I have read of a feigned commonwealth, where

2. A pair, as of doves. the married couple are permitted, before they

Anon, as patient as the female dove contract, to see one another naked. Bacon,

Fre that her golden couplets are disclos'd, He said: the caretul couple join their tears, His silence will sit drooping. And then invoke the gods with pious prayers.

Statispers COURAGE. 11. s. [courage, Fr. from rer,

Dryden. All succeeding generations of men are the

Lat.] Bravery ; active fortitude ; spirii progeny of one primitive coupie. Bentley.

of enterprise.

The king-becoming graces, TO CO’UPLE. v. a. (copulo, Lat.]

Devotion, patience, courage, fortitude, 1. To chain together.

I have no relish of them.

Sbaksper Huntsman, I charge thee, tender well my

Their discipline hounds;

Now mingled with their couraga And couple Clowder with the deep-mouth'd Hope arms their courage; from their tours Brach.

Sbakspeare. they throw 2. To join one to another.

Their darts with double force, and drive the fe What greater ills have the heavens in store, To couple coming harins with sorrow past. Sidney. Courage that grows from constitution, ver

! And wheresoe'er we went, like Juno's swans,

often forsakes a man when he has occasion Still we went coupled and inseparable. Shadsp. it; and when it is only a kind of instinct ia i

Put the taches into the loops, and couple the soul, it breaks out on all occasions, without ja tent together that it may be one. Exodus. ment or discretion. That courage which alik?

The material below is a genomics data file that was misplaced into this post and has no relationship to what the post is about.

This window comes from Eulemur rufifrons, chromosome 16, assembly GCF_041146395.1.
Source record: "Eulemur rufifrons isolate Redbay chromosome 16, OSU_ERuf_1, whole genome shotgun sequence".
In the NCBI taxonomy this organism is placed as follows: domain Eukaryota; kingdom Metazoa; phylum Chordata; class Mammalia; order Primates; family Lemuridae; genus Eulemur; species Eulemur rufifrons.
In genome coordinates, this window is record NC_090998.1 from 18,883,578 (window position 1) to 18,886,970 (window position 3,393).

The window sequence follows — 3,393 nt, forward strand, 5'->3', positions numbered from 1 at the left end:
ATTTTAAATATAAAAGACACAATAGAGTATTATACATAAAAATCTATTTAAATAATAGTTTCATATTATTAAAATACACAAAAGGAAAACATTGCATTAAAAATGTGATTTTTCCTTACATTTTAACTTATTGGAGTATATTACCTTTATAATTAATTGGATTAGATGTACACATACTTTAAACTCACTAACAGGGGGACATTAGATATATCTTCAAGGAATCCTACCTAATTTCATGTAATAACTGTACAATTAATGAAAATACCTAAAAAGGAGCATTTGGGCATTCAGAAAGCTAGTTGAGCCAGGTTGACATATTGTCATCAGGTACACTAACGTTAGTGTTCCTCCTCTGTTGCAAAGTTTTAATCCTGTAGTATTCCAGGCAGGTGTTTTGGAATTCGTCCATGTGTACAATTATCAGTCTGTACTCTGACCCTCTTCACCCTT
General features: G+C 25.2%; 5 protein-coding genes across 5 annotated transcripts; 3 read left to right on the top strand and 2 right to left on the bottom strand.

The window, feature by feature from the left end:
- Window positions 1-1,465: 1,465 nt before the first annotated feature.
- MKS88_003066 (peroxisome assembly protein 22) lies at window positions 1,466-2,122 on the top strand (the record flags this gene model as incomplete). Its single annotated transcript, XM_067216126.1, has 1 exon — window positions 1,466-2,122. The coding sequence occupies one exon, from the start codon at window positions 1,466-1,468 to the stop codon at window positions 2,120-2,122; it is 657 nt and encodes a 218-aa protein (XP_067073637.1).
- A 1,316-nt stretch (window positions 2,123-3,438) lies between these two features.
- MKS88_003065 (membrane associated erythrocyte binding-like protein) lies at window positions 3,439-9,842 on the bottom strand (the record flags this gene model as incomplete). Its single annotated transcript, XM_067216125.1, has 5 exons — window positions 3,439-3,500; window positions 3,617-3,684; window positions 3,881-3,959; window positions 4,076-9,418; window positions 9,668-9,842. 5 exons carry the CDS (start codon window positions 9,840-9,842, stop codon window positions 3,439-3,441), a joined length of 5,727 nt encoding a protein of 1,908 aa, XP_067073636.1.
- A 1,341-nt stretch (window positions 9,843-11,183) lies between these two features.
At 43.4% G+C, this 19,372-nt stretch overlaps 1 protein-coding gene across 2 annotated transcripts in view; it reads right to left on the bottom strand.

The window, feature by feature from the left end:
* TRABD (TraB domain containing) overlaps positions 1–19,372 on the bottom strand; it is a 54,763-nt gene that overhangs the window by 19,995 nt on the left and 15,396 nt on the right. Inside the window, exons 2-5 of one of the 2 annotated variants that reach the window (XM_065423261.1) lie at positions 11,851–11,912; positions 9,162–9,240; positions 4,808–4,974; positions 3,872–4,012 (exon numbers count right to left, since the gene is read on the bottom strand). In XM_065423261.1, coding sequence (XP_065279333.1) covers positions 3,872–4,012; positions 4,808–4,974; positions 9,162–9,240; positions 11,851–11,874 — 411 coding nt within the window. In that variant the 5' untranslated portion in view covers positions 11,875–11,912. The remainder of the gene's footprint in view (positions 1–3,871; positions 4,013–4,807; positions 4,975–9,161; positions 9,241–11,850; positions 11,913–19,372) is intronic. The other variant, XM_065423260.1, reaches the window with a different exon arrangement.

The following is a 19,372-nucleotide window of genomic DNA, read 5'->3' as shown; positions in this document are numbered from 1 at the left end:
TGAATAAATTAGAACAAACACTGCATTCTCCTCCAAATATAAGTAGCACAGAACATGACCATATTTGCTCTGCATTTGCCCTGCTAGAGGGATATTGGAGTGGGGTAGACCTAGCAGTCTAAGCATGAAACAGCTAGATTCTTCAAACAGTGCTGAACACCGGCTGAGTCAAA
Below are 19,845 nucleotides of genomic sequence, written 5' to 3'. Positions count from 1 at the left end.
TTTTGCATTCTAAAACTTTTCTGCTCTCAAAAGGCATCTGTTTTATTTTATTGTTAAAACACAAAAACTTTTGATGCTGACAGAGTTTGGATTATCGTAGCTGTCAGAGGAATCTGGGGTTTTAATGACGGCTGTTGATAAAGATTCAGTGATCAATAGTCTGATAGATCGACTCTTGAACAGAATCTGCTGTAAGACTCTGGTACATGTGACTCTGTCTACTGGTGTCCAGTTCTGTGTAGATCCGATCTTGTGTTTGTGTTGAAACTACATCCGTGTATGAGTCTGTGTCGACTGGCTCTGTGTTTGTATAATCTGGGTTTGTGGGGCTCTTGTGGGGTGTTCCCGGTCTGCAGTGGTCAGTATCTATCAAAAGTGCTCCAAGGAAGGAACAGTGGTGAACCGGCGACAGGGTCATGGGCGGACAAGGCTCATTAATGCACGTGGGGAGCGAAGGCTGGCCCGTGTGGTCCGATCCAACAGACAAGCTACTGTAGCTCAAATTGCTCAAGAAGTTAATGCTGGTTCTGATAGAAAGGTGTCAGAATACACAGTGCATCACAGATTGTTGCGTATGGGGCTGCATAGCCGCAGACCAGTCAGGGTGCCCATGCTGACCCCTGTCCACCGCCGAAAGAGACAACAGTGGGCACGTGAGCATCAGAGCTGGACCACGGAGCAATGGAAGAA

They behold your chaste conversation coupled from the sense of our duty, and from the teard with fear,

1 Peter.

offending Him that made us, acts always Their concernments were so coupled, that if uniform manner, and according to the data nature had not, yet their religions would have, of right reason.

Addison's Guarded made them brothers.

South. Nothing but the want of common marar That man makes a mean figure in the eyes of the cause of their misfortunes. reason, who is measuring syllables and coupling Coura'geous. adj. (from courage.] rhmes when he should be mending his own soul

I. Brave; daring i bold; enterprising: and securing his own immortality. Pope.

adventurous; hardy; stout. 3. To marry: to wed; to join in wedlock. I shall rejoice to see you so coupled, as may be

And he that is courageous among the met

shall fee away naked in that day. fit both for your honour and your satisfaction.


Let us imitate the cosrageous example of I am just going to assist with the archbishop, in

Paul, who chose then to magnify his office da

ill men conspired to lessen it. degrading a parson who couples all our beggars, by which I shall make one happy man. Secift.

2. It is used ludicrously by Sbakspeare tur To COʻUPLE. V. n. To join in embraces. outrageous.

Waters in Africa being rare, divers sorts of He is very courageous mad, about his tərow ** beasts come from several parts to drink; and so

into the water. being refreshed, fall to comple, and many times COURAGEOUSLY.adr.[from cara with several kinds.

Bacon. Bravely; stoutly; boldly.